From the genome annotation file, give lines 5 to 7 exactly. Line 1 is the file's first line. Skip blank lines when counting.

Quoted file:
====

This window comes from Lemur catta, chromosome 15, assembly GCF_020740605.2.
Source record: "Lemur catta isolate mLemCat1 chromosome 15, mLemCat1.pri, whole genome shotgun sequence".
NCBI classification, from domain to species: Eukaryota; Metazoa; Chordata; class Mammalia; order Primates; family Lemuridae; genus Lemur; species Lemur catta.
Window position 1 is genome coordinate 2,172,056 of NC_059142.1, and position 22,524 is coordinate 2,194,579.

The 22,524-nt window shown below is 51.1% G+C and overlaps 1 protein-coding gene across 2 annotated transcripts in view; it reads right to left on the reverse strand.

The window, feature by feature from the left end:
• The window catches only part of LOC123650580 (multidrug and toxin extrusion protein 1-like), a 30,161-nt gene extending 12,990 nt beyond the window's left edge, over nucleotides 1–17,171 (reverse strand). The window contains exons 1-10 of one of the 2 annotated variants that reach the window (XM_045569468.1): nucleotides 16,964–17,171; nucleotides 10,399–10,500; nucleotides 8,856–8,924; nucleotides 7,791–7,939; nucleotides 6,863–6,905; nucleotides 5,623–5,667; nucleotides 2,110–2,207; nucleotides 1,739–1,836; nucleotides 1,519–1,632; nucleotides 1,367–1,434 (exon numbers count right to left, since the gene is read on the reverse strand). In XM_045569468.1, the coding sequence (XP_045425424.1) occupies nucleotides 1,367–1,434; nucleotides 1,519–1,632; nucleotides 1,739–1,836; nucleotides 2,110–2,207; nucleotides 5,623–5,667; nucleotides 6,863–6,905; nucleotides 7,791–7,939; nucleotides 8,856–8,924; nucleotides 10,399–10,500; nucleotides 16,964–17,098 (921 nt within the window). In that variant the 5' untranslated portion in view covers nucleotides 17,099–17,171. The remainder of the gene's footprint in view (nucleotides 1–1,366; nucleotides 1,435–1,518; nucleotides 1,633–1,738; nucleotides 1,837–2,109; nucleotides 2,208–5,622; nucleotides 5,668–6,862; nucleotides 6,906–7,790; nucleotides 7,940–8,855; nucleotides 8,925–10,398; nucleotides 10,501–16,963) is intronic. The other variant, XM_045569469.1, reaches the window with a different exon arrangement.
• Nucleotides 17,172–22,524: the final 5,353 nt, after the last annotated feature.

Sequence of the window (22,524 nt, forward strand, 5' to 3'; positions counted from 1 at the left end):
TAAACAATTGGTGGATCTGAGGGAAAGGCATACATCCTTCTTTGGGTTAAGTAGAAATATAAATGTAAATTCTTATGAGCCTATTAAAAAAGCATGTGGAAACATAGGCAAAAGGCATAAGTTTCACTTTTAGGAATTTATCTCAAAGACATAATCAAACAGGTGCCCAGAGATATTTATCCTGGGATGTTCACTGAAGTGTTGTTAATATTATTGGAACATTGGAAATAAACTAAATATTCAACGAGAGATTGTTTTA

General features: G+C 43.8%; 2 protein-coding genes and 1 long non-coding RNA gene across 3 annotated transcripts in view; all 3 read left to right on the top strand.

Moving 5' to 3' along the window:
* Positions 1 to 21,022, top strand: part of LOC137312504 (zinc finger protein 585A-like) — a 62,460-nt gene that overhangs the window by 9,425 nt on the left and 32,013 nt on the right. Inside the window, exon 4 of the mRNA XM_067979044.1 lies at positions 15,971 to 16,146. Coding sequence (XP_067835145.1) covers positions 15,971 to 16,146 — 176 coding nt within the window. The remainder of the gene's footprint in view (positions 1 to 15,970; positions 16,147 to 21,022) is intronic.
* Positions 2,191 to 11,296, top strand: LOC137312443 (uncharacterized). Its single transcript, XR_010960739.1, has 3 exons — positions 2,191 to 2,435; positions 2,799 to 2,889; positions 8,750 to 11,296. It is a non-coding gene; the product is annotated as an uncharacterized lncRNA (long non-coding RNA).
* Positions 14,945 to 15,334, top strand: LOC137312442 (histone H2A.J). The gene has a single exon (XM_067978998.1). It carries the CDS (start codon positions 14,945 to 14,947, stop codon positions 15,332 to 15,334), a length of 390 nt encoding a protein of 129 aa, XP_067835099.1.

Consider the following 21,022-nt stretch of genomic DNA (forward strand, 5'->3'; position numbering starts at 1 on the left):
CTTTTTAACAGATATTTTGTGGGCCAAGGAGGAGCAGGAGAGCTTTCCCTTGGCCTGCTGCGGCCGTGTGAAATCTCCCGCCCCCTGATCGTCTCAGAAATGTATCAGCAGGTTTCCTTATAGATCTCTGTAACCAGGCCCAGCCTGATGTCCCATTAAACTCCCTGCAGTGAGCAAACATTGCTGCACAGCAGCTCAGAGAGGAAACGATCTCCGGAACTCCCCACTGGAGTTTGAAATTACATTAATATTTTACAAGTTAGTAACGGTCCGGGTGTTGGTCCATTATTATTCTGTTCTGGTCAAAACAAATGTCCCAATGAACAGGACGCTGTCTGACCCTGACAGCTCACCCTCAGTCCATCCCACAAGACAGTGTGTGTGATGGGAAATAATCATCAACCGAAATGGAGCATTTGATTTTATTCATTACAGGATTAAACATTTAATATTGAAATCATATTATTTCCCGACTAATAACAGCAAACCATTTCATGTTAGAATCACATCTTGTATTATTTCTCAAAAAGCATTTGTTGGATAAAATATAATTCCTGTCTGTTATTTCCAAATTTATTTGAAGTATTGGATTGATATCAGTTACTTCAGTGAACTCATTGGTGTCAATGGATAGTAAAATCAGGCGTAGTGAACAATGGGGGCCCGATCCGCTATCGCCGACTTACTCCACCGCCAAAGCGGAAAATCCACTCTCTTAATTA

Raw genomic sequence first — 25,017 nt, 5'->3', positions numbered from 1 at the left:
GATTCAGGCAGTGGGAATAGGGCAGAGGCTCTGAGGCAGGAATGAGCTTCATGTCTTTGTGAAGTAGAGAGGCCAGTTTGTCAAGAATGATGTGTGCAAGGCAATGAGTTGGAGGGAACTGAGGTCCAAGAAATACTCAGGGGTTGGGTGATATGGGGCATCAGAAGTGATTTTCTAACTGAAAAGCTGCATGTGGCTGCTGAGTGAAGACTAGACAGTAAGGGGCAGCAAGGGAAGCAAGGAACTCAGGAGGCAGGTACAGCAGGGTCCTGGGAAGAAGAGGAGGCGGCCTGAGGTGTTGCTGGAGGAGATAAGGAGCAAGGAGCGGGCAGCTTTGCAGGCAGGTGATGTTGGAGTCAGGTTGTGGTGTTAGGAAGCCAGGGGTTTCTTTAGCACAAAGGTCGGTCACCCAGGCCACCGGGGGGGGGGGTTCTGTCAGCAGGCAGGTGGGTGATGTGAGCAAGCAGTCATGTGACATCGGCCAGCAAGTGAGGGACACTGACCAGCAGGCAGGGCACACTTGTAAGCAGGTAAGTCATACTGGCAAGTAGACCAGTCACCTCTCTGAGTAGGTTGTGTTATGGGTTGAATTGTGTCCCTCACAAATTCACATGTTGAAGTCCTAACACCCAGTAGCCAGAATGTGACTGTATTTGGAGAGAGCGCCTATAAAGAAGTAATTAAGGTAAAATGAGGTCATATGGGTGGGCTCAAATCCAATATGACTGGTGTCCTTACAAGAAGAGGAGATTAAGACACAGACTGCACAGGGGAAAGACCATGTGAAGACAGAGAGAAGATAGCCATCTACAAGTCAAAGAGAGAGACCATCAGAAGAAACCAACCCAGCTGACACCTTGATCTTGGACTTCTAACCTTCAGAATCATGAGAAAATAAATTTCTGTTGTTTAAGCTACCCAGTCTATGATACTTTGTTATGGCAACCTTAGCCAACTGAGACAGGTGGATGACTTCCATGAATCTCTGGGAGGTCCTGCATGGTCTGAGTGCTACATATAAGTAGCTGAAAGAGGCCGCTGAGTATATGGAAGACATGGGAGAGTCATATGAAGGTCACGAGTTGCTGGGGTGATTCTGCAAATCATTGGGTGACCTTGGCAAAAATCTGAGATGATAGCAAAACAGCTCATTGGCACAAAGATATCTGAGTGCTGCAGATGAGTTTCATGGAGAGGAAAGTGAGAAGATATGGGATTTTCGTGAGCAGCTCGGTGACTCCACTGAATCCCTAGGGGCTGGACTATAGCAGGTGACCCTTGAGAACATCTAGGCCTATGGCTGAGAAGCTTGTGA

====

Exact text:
The 22,524-nt window shown below is 51.1% G+C and overlaps 1 protein-coding gene across 2 annotated transcripts in view; it reads right to left on the reverse strand.

The window, feature by feature from the left end:
• The window catches only part of LOC123650580 (multidrug and toxin extrusion protein 1-like), a 30,161-nt gene extending 12,990 nt beyond the window's left edge, over nucleotides 1–17,171 (reverse strand). The window contains exons 1-10 of one of the 2 annotated variants that reach the window (XM_045569468.1): nucleotides 16,964–17,171; nucleotides 10,399–10,500; nucleotides 8,856–8,924; nucleotides 7,791–7,939; nucleotides 6,863–6,905; nucleotides 5,623–5,667; nucleotides 2,110–2,207; nucleotides 1,739–1,836; nucleotides 1,519–1,632; nucleotides 1,367–1,434 (exon numbers count right to left, since the gene is read on the reverse strand). In XM_045569468.1, the coding sequence (XP_045425424.1) occupies nucleotides 1,367–1,434; nucleotides 1,519–1,632; nucleotides 1,739–1,836; nucleotides 2,110–2,207; nucleotides 5,623–5,667; nucleotides 6,863–6,905; nucleotides 7,791–7,939; nucleotides 8,856–8,924; nucleotides 10,399–10,500; nucleotides 16,964–17,098 (921 nt within the window). In that variant the 5' untranslated portion in view covers nucleotides 17,099–17,171. The remainder of the gene's footprint in view (nucleotides 1–1,366; nucleotides 1,435–1,518; nucleotides 1,633–1,738; nucleotides 1,837–2,109; nucleotides 2,208–5,622; nucleotides 5,668–6,862; nucleotides 6,906–7,790; nucleotides 7,940–8,855; nucleotides 8,925–10,398; nucleotides 10,501–16,963) is intronic. The other variant, XM_045569469.1, reaches the window with a different exon arrangement.